If you’re trying to deliver a treatment drug into specific cancer cells, this can be a very good thing. But not so if your goal is to keep a certain chemical out of the food chain.
That’s why the GAO is urging the EPA to treat nanoscale materials as new. That would kick in a set of rules requiring industries to start reporting on how they use and dispose of nanomaterials, and in some cases on their toxicity.
The Environmental Coalition of States, the group that wants more funding for risk assessment, says in a report on emerging contaminants that “federal policies need to reverse the prevailing assumption that all chemicals are safe unless proven otherwise.”
“My members are men and women who are protecting the environment and cleaning up the messes made in many cases decades ago [from chemical contamination],” says Steve Brown, the coalition’s executive director. “Understandably they don’t want to see that happen again.”
Meanwhile, the President’s Council of Advisors on Science and Technology, in assessing the progress of the National Nanotechnology Initiative, is urging the government to put more emphasis on pushing technologies to market.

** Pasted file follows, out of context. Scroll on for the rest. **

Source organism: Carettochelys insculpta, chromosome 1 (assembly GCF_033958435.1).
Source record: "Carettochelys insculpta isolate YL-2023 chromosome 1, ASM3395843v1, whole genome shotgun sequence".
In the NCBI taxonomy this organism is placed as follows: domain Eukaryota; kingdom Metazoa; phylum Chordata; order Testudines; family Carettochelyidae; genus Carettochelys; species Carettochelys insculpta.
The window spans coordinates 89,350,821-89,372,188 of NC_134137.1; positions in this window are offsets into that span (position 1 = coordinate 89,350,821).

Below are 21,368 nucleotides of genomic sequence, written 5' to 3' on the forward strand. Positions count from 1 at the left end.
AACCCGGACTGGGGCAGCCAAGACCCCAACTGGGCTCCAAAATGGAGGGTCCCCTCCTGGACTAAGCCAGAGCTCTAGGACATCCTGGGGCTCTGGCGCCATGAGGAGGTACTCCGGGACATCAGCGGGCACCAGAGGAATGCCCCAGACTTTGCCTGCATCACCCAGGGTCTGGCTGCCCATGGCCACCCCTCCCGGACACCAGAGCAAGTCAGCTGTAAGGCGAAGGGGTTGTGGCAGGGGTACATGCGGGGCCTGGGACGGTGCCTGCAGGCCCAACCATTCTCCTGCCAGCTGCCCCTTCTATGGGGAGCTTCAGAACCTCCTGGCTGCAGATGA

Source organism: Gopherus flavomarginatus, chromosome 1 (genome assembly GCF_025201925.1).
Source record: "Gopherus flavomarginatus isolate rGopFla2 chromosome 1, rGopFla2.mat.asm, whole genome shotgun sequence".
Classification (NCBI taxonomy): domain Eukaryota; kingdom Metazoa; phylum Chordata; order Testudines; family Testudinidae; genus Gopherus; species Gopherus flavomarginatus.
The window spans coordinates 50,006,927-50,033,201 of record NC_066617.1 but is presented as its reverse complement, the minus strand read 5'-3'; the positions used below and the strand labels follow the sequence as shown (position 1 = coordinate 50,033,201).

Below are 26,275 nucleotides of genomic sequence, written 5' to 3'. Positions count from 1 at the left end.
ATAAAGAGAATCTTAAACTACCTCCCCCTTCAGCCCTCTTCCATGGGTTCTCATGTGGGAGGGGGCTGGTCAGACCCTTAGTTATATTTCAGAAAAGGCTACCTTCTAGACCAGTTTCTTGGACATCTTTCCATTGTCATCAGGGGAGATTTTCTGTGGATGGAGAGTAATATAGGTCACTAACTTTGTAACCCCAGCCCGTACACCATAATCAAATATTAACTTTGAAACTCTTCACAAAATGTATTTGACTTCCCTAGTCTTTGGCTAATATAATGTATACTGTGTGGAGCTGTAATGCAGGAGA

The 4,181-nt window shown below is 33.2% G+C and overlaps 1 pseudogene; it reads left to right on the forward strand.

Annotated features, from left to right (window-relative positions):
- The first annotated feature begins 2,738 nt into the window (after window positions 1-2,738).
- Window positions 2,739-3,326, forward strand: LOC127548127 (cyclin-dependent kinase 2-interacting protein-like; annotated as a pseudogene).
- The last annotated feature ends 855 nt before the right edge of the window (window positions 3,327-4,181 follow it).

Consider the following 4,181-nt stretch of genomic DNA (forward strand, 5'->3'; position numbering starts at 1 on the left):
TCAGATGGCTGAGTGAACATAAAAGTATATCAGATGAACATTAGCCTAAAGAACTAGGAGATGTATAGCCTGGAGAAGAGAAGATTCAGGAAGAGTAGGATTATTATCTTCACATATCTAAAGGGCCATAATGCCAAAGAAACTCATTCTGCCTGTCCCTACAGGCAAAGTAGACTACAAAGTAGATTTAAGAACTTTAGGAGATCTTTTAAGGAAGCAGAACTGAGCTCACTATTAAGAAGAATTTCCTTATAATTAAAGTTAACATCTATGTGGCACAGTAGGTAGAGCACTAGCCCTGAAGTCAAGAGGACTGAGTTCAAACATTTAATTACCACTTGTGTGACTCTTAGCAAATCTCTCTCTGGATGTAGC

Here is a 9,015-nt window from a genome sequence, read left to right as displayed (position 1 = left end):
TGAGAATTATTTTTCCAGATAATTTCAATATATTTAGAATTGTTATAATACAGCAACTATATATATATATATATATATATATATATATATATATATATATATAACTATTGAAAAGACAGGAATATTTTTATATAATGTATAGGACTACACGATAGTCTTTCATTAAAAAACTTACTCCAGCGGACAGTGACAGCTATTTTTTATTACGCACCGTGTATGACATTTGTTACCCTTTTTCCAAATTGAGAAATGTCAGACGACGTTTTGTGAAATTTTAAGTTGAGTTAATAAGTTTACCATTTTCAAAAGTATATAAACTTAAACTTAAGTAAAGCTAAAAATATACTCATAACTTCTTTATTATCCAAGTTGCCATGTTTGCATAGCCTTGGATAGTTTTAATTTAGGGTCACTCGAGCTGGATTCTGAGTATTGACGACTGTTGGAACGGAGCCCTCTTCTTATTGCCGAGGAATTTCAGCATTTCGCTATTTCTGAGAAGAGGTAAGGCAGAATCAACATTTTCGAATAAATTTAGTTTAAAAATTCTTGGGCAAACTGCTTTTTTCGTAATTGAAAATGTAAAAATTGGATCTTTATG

That report recommends doubling the amount invested in nanomanufacturing over the next five years, while holding steady on the research side. It says agencies like the National Science Foundation, the Department of Energy, the Department of Defense and the National Institutes of Health “should include a greater emphasis on manufacturing and commercialization while maintaining or expanding the level of basic research funding in nanotechnology.”
The report also calls for a “substantial” increase in funding for research into the health and environmental safety of nanomaterials — to about $117 million. That will include, for the first time, nanotech research money for the Food and Drug Administration and the Consumer Product Safety Commission.
“By creating jobs, stimulating economic growth, and providing solutions to some of the toughest challenges facing humankind, nanotechnology has great potential to change the world for the better,” the science panel wrote in its March report. “Yet realizing this potential may be thwarted if the safety of new materials and products arising from nanotechnology is not addressed up front.
“In the absence of sound science on the safe use of nanomaterials and of technologies and products containing them, the chance of unintentionally harming people and the environment increases. At the same time, uncertainty and speculation about potential risks threaten to undermine consumer and business confidence.”
Meanwhile, the European Union has moved a step or two ahead on that front. The European Parliament on July 7 passed a measure to block the use of nano-scale ingredients in foods until they can be proved safe. The measure would require food with nano-scale ingredients to be treated as new products, subject to safety testing, and labeling of nano-ingredients on food packaging.
(For more on health and safety issues involving nanotechnology, click here.)